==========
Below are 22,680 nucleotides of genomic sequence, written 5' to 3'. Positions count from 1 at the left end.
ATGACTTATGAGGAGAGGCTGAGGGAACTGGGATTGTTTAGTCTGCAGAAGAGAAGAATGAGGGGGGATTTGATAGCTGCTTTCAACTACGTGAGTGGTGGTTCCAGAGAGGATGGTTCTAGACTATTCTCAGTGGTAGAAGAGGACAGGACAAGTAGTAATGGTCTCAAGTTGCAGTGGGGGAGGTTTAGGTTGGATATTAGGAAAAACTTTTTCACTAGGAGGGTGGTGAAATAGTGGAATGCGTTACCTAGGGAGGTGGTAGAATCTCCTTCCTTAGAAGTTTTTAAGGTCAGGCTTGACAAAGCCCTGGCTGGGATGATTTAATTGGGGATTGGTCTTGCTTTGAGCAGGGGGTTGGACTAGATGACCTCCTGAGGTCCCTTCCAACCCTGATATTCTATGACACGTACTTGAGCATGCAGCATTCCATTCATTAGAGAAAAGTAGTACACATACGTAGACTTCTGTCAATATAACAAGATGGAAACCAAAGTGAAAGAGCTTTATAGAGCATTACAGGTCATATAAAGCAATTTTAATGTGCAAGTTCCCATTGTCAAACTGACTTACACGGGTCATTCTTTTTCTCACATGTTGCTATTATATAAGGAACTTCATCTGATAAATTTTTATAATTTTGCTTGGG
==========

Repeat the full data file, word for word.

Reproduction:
Below are 22,680 nucleotides of genomic sequence, written 5' to 3'. Positions count from 1 at the left end.
ATGACTTATGAGGAGAGGCTGAGGGAACTGGGATTGTTTAGTCTGCAGAAGAGAAGAATGAGGGGGGATTTGATAGCTGCTTTCAACTACGTGAGTGGTGGTTCCAGAGAGGATGGTTCTAGACTATTCTCAGTGGTAGAAGAGGACAGGACAAGTAGTAATGGTCTCAAGTTGCAGTGGGGGAGGTTTAGGTTGGATATTAGGAAAAACTTTTTCACTAGGAGGGTGGTGAAATAGTGGAATGCGTTACCTAGGGAGGTGGTAGAATCTCCTTCCTTAGAAGTTTTTAAGGTCAGGCTTGACAAAGCCCTGGCTGGGATGATTTAATTGGGGATTGGTCTTGCTTTGAGCAGGGGGTTGGACTAGATGACCTCCTGAGGTCCCTTCCAACCCTGATATTCTATGACACGTACTTGAGCATGCAGCATTCCATTCATTAGAGAAAAGTAGTACACATACGTAGACTTCTGTCAATATAACAAGATGGAAACCAAAGTGAAAGAGCTTTATAGAGCATTACAGGTCATATAAAGCAATTTTAATGTGCAAGTTCCCATTGTCAAACTGACTTACACGGGTCATTCTTTTTCTCACATGTTGCTATTATATAAGGAACTTCATCTGATAAATTTTTATAATTTTGCTTGGG